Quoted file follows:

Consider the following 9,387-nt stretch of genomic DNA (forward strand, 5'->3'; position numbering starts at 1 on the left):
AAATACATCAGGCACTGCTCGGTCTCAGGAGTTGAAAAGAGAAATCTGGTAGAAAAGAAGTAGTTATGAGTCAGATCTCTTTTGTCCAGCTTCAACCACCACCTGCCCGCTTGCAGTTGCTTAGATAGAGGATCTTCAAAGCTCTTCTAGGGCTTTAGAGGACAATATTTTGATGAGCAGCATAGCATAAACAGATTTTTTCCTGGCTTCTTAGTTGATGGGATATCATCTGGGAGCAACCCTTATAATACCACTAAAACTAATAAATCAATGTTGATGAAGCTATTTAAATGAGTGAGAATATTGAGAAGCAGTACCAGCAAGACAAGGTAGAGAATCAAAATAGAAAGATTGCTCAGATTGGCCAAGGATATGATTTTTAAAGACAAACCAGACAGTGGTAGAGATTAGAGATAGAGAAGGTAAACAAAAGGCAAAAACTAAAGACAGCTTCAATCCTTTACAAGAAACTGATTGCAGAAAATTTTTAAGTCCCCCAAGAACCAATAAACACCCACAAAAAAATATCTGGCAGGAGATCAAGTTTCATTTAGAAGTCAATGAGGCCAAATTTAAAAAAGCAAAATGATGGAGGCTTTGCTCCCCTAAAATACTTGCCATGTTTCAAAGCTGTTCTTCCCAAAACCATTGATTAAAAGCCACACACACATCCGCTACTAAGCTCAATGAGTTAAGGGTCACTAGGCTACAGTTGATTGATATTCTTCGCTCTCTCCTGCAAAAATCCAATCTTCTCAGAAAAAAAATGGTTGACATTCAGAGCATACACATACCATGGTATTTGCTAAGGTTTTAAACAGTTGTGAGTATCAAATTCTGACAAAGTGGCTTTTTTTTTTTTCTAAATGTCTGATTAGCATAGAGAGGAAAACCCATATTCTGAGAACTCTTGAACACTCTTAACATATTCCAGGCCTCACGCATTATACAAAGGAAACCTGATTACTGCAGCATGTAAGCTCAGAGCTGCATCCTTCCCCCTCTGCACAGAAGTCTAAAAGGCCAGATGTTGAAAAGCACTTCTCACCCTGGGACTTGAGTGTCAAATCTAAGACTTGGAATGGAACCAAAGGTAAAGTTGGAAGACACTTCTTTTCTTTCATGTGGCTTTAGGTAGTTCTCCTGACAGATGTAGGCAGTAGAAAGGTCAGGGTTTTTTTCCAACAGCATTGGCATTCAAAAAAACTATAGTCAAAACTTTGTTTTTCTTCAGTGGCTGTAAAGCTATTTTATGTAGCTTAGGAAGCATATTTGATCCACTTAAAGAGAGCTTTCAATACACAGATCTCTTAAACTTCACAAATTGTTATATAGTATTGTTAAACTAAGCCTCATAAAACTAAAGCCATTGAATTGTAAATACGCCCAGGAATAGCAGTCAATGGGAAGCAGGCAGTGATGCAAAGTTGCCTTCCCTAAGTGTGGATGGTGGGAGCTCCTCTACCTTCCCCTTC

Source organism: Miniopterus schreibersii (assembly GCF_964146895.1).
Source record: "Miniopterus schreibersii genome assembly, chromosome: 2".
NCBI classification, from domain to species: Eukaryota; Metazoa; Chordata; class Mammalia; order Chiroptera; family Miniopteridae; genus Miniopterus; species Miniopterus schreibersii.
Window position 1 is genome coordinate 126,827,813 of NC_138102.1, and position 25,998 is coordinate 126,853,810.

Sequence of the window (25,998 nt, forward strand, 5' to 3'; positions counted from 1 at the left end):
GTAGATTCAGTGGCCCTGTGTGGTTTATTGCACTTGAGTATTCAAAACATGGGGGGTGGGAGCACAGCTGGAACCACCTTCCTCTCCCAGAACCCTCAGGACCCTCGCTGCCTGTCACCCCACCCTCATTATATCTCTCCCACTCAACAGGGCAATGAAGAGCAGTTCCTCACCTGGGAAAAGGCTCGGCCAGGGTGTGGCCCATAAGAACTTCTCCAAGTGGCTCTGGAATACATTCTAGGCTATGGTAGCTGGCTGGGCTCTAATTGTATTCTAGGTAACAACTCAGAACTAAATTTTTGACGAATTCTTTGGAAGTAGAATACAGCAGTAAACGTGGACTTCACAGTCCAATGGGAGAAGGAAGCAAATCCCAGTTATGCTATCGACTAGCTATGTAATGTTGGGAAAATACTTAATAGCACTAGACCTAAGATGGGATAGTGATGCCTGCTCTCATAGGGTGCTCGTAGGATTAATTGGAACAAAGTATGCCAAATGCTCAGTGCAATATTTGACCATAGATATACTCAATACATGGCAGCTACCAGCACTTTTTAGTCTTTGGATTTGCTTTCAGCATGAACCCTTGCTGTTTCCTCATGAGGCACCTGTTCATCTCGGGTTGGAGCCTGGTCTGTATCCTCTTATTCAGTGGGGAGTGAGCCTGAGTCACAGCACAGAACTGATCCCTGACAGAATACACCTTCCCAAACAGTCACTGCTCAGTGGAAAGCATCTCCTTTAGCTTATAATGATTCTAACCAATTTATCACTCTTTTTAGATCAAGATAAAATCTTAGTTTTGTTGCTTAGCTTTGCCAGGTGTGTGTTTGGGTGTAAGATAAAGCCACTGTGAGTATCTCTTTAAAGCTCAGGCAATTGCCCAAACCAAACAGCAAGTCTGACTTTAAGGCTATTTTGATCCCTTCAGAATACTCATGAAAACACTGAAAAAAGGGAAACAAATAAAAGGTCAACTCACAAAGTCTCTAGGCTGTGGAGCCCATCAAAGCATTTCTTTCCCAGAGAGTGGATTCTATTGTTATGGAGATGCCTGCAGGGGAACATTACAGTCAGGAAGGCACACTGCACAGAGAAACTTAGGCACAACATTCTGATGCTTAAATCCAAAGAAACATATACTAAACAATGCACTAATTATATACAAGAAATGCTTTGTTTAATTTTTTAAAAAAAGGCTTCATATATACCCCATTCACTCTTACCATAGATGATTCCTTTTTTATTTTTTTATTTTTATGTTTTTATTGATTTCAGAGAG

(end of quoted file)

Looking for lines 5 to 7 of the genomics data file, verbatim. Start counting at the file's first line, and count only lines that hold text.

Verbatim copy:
NCBI classification, from domain to species: Eukaryota; Metazoa; Chordata; class Mammalia; order Chiroptera; family Miniopteridae; genus Miniopterus; species Miniopterus schreibersii.
Window position 1 is genome coordinate 126,827,813 of NC_138102.1, and position 25,998 is coordinate 126,853,810.

Sequence of the window (25,998 nt, forward strand, 5' to 3'; positions counted from 1 at the left end):